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Research into marathons: a few interesting figures
Recent American research shows that in 2005 the number of participants in American marathons rose by as much as 5.9% with respect to 2004. The number of male participants rose by 5.1% while the percentage of female participants rose by 7.6%. In other words, women are slowly catching up.
Sixty percent of marathon runners are male, forty percent are female. The average age of all participants of 306 American marathons is 38 years old. Strikingly, female marathon runners are younger than their male colleagues: 36 compared to 40 years old.
The average time it took marathon runners to finish in 2005 was 4:45:47. The male average is 4:32:08 and the female average is 5:06:08.
Loruo establishes a new track record in the ING Brussels Marathon
The Kenyan Stephen Loruo won the ING Brussels Marathon. The 25-year old athlete covered the 42 km 195 metres in 2 hours, 11 minutes and 36 seconds, a track record. The best Belgian was all the more Rik Ceulemans who came back from a losing position and eventually finished third.
On Sunday more than 1,250 marathon runners started from under the arches of the Parc du Cinquantenaire for a 42 km run along the most beautiful places of the capital and surroundings. Under the excellent leadership of Jesse Stroobants, the pacemaker, a group of seven participants broke away immediately: Ceulemans, the Tanzanian Deodatus and the Kenyan Loruo, Kipkosgei, Cheboswory, Kibet and Kiptoo, shortly followed by Vladimir Tonchinsky and Gino Van Geyte.
Rik Ceulemans found the start rhythm too high and he let himself prudently sink back. The winner of the 20 km run through Brussels in May knew how hard the track was and preferred running at his own rhythm. It later appeared to be a wise decision, because when Stroobants stopped the fight after an hour, it became clear in the front that Choge, Gisemba and Njagi had also disappeared from the leading group and Deodatus and Kipkosgei had given up.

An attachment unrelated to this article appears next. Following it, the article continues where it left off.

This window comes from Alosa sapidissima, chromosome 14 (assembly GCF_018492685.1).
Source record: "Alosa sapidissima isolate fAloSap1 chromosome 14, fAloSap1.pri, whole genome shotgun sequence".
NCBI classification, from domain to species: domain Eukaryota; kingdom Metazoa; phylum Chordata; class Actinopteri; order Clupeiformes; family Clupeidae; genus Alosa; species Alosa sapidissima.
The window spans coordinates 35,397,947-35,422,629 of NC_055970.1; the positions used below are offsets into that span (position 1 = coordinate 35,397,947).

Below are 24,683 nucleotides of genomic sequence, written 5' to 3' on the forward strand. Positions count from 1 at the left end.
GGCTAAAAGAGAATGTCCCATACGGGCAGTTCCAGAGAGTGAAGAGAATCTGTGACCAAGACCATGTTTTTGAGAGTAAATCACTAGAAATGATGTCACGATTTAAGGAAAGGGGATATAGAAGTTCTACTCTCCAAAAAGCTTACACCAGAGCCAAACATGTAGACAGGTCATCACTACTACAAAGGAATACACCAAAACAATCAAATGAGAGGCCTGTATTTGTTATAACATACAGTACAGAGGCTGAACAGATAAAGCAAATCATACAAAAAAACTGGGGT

A few moments later Kiptoo and Cheboswory also had to leave. That was the moment Rik Ceulemans considered to be right to give chase. On the Avenue de Tervueren he overtook all his competitors one by one: Choge first, then Gisemba and Njagi. Only the first two remained out of reach.
On the last slope Loruo started to speed up, to which Kiptoo could not respond. Loruo, who had already put the Xiamen marathon in China under his belt, now notched up the ING Brussels Marathon as well in an excellent time considering the difficulty of the track: 2 hours, 11 minutes and 26 seconds.
Kiptoo followed almost 4 minutes later, Ceulemans more than 5 minutes. The second Belgian at the finish was Gino Van Geyte. He arrived ninth in 2 hours, 20 minutes and 47 seconds.
The first woman was the Kenyan Irene Mogaka who covered the distance in 2 hours, 42 minutes and 53 seconds.
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